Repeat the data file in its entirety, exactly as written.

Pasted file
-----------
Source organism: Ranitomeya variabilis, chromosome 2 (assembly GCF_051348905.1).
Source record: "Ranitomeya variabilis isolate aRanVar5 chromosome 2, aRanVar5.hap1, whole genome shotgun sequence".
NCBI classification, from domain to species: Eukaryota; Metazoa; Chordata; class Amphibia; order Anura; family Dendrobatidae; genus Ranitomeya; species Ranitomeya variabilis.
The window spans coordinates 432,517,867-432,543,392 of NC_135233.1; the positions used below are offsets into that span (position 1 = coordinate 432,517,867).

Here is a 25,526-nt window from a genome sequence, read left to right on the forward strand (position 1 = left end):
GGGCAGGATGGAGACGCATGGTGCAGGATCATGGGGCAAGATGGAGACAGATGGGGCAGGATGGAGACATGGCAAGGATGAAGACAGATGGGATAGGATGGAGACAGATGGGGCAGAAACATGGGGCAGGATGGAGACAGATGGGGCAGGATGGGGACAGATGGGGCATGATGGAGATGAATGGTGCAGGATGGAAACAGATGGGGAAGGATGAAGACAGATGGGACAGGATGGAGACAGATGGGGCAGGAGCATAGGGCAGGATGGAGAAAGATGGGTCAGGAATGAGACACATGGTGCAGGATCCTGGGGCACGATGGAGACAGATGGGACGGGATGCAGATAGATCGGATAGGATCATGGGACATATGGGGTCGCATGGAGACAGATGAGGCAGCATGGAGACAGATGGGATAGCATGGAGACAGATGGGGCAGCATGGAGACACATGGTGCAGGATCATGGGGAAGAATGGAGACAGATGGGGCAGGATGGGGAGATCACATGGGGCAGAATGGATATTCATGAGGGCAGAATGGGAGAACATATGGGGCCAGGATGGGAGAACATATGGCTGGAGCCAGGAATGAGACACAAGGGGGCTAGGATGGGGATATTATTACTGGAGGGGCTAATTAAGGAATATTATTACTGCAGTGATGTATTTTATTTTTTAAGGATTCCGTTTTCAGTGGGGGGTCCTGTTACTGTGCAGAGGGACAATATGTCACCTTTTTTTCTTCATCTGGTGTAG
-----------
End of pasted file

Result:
Source organism: Ranitomeya variabilis, chromosome 2 (assembly GCF_051348905.1).
Source record: "Ranitomeya variabilis isolate aRanVar5 chromosome 2, aRanVar5.hap1, whole genome shotgun sequence".
NCBI classification, from domain to species: Eukaryota; Metazoa; Chordata; class Amphibia; order Anura; family Dendrobatidae; genus Ranitomeya; species Ranitomeya variabilis.
The window spans coordinates 432,517,867-432,543,392 of NC_135233.1; the positions used below are offsets into that span (position 1 = coordinate 432,517,867).

Here is a 25,526-nt window from a genome sequence, read left to right on the forward strand (position 1 = left end):
GGGCAGGATGGAGACGCATGGTGCAGGATCATGGGGCAAGATGGAGACAGATGGGGCAGGATGGAGACATGGCAAGGATGAAGACAGATGGGATAGGATGGAGACAGATGGGGCAGAAACATGGGGCAGGATGGAGACAGATGGGGCAGGATGGGGACAGATGGGGCATGATGGAGATGAATGGTGCAGGATGGAAACAGATGGGGAAGGATGAAGACAGATGGGACAGGATGGAGACAGATGGGGCAGGAGCATAGGGCAGGATGGAGAAAGATGGGTCAGGAATGAGACACATGGTGCAGGATCCTGGGGCACGATGGAGACAGATGGGACGGGATGCAGATAGATCGGATAGGATCATGGGACATATGGGGTCGCATGGAGACAGATGAGGCAGCATGGAGACAGATGGGATAGCATGGAGACAGATGGGGCAGCATGGAGACACATGGTGCAGGATCATGGGGAAGAATGGAGACAGATGGGGCAGGATGGGGAGATCACATGGGGCAGAATGGATATTCATGAGGGCAGAATGGGAGAACATATGGGGCCAGGATGGGAGAACATATGGCTGGAGCCAGGAATGAGACACAAGGGGGCTAGGATGGGGATATTATTACTGGAGGGGCTAATTAAGGAATATTATTACTGCAGTGATGTATTTTATTTTTTAAGGATTCCGTTTTCAGTGGGGGGTCCTGTTACTGTGCAGAGGGACAATATGTCACCTTTTTTTCTTCATCTGGTGTAG